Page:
By Neil LaBute
Presented by Studio Players
Friday, Jan. 18-Sunday, Feb. 3
Performances Thursday-Saturday, 8 p.m.; 3 p.m.on Sunday
Studio Playhouse, 14 Alvin Place
By LISA ANNITTI
For Montclair Local
In “First Person” we report on events in, well, the first person. Reporters draw on their own experience at the event to describe it.
If you haven’t heard the controversial name Neil LaBute, you are about to when Studio Playhouse, 14 Alvin Place, Montclair performs its next mainstage “Some Girl(s)” by LaBute that opens Jan. 18. Some Girl(s) is about a “Guy” (who is called Guy in the script) about to get married. He decides to go back and visit some of his ex-girlfriends that he mistreated to “right some wrongs.”
I am on the season planning committee of Studio Playhouse, helped choose this play after it was submitted by Amy Fox and I was asked to be the assistant stage manager. What that means is I assist the stage manager, Sam Silver, with all her responsibilities such as being on book for when an actor calls for a line, assisting with set construction, assisting with set changes and resets between scenes, set break downs, and providing thoughts about bringing the play to life. I also was involved in discussions of which characters would sit on the bed and which never would, as well as how each woman that Guy visited had her own agenda.
Assistant stage managing is essentially training to be a stage manager. Once a show opens, the stage manager takes the reins from the director, and is responsible for maintaining the director’s vision. The stage manager also coordinates with the light and sound operators during the show so that the cues are the same every performance.
Since Silver will be moving out of state in February, Studio board members want to train new people.
So, why did a small Montclair community theatre perform such a piece? LaBute’s writing depicts sexism, misogynism and makes you ask “Do men really treat women this badly?” In February 2018, MCC Theater cancelled LaBute’s upcoming production of “Reasons to Be Pretty Happy” (itself riffing on the names of his plays “Reasons to Be Pretty” and “Reasons to Be Happy”) and terminated his playwright-in-residence status after 15 years “in order to maintain a respectful work environment” according to an article by Michael Paulson in the New York Times from February 2018. No other information was provided. Then, the Geffen playhouse cancelled his play as well.
The content of his plays raise questions in light of the current #MeToo movement, the Twitter hashtag that called attention to sexual predators who’d been harassing women for years, including Harvey Weinstein, Kevin Spacey, Aziz Ansari, James Franco, “Mad Men” creator Matthew Weiner and Louis C.K.
As I sit quietly with Fox and Silver during the rehearsal process, what often is discussed with the actors and amongst the three of us was who the character of Guy really is as a person.
I watched how Fox encouraged the actor to vary how obnoxious and unfeeling he was.
She discussed approach to characterization with the actors, and is open to input. If she likes the idea she will say “yes do that” and if she doesn’t she offers other suggestions to try.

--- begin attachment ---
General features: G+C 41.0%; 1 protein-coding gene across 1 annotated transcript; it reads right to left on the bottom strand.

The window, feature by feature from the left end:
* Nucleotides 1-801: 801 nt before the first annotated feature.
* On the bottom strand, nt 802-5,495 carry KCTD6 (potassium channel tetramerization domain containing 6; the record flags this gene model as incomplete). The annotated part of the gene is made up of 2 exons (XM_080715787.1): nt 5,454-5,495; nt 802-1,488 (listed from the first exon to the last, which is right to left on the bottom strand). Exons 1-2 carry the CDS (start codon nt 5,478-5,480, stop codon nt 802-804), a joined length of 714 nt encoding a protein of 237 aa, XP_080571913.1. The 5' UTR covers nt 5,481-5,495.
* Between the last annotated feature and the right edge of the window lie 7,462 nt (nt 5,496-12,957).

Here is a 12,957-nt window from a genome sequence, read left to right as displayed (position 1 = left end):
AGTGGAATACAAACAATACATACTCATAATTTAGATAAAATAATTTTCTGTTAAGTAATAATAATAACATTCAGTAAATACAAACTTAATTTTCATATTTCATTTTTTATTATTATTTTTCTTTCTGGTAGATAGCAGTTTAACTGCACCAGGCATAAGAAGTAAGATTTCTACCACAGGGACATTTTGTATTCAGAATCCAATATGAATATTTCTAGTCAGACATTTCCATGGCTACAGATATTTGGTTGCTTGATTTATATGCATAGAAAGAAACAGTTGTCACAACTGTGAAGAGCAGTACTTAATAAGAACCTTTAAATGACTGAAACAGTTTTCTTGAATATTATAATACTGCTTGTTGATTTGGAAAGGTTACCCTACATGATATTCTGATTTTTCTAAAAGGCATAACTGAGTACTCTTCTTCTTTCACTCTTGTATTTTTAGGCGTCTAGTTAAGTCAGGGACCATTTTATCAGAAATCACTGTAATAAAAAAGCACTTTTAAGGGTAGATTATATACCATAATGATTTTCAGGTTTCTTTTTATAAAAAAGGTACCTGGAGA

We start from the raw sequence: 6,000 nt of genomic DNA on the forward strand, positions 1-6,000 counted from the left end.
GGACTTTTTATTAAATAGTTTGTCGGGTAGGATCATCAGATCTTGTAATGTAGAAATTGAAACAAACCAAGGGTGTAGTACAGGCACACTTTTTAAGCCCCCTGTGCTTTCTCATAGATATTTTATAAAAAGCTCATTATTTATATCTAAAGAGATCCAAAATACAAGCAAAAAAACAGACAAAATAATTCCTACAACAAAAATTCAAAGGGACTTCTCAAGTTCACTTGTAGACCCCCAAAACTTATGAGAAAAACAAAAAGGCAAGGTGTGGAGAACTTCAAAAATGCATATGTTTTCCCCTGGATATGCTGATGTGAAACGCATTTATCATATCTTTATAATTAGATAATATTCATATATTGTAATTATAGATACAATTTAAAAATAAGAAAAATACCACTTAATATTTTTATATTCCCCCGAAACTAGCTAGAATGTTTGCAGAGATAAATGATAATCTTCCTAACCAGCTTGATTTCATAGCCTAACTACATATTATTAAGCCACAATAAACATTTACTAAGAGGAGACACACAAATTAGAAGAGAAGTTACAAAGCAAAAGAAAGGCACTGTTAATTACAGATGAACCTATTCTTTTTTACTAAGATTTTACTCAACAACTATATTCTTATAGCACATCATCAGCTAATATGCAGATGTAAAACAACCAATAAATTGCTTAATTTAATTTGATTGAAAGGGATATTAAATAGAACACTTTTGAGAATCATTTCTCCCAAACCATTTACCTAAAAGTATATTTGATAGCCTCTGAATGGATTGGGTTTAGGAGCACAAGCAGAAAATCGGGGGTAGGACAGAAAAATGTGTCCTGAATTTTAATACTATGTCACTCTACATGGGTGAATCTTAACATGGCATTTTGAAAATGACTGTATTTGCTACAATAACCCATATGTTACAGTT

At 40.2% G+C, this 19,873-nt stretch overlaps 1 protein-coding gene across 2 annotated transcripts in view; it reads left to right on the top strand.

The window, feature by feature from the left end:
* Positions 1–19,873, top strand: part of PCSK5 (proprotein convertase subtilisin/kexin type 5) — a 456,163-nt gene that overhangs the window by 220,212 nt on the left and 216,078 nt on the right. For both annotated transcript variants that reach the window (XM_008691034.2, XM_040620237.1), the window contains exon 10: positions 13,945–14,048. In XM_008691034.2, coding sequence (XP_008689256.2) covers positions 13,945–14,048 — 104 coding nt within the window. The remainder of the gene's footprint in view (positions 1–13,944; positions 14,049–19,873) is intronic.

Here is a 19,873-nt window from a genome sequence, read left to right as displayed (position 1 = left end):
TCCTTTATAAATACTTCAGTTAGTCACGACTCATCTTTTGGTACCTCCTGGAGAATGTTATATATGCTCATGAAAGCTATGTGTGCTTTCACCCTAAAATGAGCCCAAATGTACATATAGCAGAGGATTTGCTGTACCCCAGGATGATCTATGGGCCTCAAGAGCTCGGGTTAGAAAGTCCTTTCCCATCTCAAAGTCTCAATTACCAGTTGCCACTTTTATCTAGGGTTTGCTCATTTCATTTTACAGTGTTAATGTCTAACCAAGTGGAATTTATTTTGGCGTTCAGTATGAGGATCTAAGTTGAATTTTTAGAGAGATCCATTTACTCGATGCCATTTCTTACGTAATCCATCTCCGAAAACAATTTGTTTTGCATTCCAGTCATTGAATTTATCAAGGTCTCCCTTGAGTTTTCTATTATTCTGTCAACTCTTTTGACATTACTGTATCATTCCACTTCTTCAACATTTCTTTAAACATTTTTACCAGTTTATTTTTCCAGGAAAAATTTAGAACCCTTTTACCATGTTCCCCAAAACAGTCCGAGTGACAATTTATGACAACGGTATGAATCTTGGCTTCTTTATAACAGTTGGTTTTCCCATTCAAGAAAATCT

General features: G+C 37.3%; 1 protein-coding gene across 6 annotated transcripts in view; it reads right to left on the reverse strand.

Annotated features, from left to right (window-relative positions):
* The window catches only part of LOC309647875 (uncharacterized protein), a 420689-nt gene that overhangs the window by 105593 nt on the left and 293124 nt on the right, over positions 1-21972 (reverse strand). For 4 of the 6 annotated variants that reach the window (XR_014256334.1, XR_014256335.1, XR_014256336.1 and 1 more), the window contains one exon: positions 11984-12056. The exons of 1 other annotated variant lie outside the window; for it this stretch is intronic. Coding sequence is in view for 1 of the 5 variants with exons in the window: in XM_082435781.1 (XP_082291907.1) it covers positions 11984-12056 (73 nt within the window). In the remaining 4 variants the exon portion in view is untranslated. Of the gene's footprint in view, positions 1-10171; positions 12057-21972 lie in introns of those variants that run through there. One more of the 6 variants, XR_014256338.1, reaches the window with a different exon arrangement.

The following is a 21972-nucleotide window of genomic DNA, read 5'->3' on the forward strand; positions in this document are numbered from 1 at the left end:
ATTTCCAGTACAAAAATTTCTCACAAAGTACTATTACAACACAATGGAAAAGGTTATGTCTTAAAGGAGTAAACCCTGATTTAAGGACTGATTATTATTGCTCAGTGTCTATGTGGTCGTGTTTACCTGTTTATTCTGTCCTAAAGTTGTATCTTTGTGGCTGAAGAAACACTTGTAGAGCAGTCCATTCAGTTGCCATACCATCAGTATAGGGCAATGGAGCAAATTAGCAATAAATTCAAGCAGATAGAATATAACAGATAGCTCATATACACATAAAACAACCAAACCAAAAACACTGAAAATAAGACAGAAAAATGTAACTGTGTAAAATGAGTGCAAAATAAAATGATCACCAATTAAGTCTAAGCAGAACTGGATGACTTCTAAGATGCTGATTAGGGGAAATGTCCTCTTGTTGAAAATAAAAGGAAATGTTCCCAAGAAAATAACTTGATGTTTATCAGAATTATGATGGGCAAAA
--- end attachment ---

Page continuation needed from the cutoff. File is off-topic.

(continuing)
She and production manager, Kevin Ohlweiler, choreographed fight scenes together so nothing seems inappropriate or endangers the actors.
As a director it’s her responsibility to portray her vision of what the script should be.
She is very detail oriented, making sure to have every aspect of a hotel room visible on stage: a vent, a suitcase stand, fake electrical outlets, paper lids on the mugs, and a key scan on the door. A lot of directors leave the set up to his or her set designer. Not Fox. She used the same approach to how actors played their roles: in one scene, Guy meets his free-spirited ex Tyler, played by Lisa Vasfailo. Tyler kisses Guy. Fox crafted the interactions to reflect Guy’s reluctance at first and then showing his inevitable succumbing to Tyler’s charm.
As I sit through each rehearsal night after night, what I think about more and more is the actual strengths of these women. As I read the play over and over and watched it come to life, my opinion is these women are not victims. Each woman stands up to Guy in her own way. I have seen the cast do it over and over, and I still react audibly at some of Guy’s dialogue when he makes comments of how and why he broke it off with each woman.
The funny part is, I have come to be friends with the lead, Seth Kaplan, and he is the complete opposite of Guy. Kaplan is happily married, with a son and a daughter that he dotes on. He even brought his son to help at set construction. Kaplan sometimes wanted to be more sympathetic because that is who he is in real life, but that is not what Guy’s character is about. In one rehearsal, Kaplan touched Bobbi’s hand (a character played by Brittany Haydock). Fox instructed him not to do that: it was too kind.
As assistant stage manager for this LaBute performance, I learned a lot about these characters and a little more about the playwright. As someone that is usually on the stage and not behind it, it was a different perspective for me. Under the tutelage of Silver and Fox I saw first hand just how much goes into putting on a show and how much work and responsibility is involved. As an actor you just have to show up, become one with your character, learn your lines and blocking, listen and react. I’ve performed at Studio Players four times, but this is the first time as ASM.
To answer the above question of why a small theatre would do such a piece: Why not bring attention to male chauvinistic behavior and the #MeToo movement? When the audience leaves the theatre, I am hoping they see how strong these women have become since their relationship with Guy and how sometimes it’s too little too late.